In this post, we will discuss the PID Controller and the working of the PID Controller.

PID Controller is the most important part of the industrial automation and process control system.

__PID Controller__

__PID Controller__

A PID Controller (A proportional–integral–derivative controller) is a common control loop feedback controller. The PID Controller is widely and most commonly used in industrial control systems.

We all know that in the feedback controller, a feedback is compared with the reference or set value. An Error signal is generated as a difference between the feedback value and the set value.

A PID controller calculates an “error” value as the difference between a measured process variable (feedback value) and the desired setpoint (set value). The PID controller attempts to minimize the error by adjusting its controller output signal or process control variables.

The PID controller calculation (algorithm) involves three separate constants or parameters, and is so the PID Controller sometimes called three-term control:

The proportional, The integral and The derivative values, denoted by P, I, and D respectively.

These values can be expressed in terms of time:

P depends on the present error,

I depends on the accumulation of past errors,

and D is a prediction of future errors, based on the current rate of change.

The weighted sum of these three actions is used to adjust the process via a control element. This control element may be a control valve or a signal given to variable frequency drive (VFD) to control the rpm or the speed of a motor.

**Process variable (PV)**

The process variable is the current value of the process parameter. The process variable is the parameter that needs to be controlled. For Example- Temperature, Pressure, Level, Flow. The process variable is measured by a sensor or transmitter. The Process variable is provided as feedback to the PID Controller.

**Setpoint:**

The setpoint is the set value at which we want to control the process parameter. For example, if want to control the temperature of any tank or body at 300 degrees Celsius, so the setpoint (SP) will be 300 degrees Celsius. Suppose the value of process parameter is 310 degrees Celsius. So 310 degrees Celsius will be the Process variable (PV).

**Error:**

We all know that in the feedback control system the error is the difference between the feedback signal and the set value.

Error= (Set value)-(feedback signal)

Here, Set value= setpoint (SP)

Feedback signal= Process variable (PV)

Error= setpoint(SP)- Process Variable(PV)

**Control Variable: **The Control Variable is the output of the controller and is used to minimize the error signal generated. This control variable is given to control valve so that the error can be minimized. The error can be minimized by opening or closing of the control valve.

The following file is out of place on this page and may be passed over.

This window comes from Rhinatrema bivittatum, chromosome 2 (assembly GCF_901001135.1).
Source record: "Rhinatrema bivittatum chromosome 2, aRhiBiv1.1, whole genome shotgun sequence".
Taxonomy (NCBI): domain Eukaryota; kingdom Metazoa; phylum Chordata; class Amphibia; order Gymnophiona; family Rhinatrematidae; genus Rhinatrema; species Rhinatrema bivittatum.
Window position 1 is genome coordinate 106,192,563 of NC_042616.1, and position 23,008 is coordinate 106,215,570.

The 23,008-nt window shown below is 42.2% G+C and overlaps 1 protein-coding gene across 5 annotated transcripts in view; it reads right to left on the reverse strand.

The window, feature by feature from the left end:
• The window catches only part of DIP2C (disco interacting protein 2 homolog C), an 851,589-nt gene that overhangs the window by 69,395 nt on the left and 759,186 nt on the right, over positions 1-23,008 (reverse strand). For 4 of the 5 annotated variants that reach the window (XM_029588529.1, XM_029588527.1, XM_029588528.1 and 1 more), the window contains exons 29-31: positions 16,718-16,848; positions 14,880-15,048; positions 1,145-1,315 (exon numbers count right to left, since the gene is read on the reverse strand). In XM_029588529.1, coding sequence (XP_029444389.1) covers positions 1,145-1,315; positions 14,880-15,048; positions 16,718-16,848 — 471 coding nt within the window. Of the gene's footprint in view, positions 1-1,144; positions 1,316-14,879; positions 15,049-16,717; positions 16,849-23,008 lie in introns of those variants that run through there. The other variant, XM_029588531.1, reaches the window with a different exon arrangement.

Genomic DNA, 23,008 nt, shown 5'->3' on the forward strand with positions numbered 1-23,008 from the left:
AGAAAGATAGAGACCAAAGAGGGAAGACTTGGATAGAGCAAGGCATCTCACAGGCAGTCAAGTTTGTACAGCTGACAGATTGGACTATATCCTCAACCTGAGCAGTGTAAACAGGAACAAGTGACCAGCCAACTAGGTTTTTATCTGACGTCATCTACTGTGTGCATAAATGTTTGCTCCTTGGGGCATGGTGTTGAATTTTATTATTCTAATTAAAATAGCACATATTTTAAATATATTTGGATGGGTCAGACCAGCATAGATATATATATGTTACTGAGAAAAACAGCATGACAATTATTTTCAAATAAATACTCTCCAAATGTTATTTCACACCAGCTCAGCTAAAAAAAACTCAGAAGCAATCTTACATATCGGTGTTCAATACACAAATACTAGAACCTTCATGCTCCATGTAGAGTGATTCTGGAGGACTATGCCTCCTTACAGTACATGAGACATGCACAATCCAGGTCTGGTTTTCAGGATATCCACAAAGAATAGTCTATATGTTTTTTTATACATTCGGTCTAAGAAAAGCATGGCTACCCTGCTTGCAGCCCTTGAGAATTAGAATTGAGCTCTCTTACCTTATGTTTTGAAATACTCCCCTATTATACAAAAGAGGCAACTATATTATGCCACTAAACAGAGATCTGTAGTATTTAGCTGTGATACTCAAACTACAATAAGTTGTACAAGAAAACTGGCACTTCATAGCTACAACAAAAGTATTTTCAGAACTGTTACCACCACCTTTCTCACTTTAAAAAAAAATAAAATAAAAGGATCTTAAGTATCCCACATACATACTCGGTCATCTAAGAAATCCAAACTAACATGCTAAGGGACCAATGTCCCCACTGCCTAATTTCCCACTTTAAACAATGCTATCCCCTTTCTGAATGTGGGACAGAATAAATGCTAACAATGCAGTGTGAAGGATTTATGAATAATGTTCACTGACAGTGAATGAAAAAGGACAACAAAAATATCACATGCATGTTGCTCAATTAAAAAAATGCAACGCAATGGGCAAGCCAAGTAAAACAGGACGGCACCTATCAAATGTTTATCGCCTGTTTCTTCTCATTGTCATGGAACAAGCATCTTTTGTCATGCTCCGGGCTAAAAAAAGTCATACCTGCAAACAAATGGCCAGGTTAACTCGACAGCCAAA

The control variable is also called the measured variable.

**PID Controller can be used as**

**P only Controller**

**PI Controller**

**PID Controller**

__P only Controller:__

__P only Controller:__

P only controller use the only Proportional term for controlling. It is discussed earlier that P depends on the present error. The proportional component depends on the present error means only on the difference between the set point and the process variable.

*proportional gain* *(Kp)* is the ratio of output response to the error signal.

*By increasing the proportional gain*, an error will minimize, but With the Proportional Controller Offset (Deviation from Set Point) is present. Increasing the Controller Gain will make the control loop go unstable. So Integral Action is included in Controller to eliminate this Offset.

**PI Controller:**

I depends on the accumulation of past errors. P depends on the present error. The result is that even a small error term will cause the integral component to increase slowly. The integral response will continuously increase over time unless the error is zero. so the effect is that the Steady-State error should be zero. The steady-state error is the final difference between the process variable and setpoint.

** Integral action eliminates the offset.**

**Adding Derivative response-**

D depends on the prediction of future errors, based on the current rate of change. Increasing the *derivative *parameter will cause the control system to react more strongly to changes in the error term but the Derivative Response is highly sensitive to noise in the process variable signal. So most practical control systems use very small derivative time (Td ).

Derivative time (Td) is used for temperature control.

It is clear from the above image that

Controller Output:

Y= E(t)(Kp+1/Ti(integral of E(t)dt)+ Td(Differentiation of E(t)/dt))

here E(t) is error signal.

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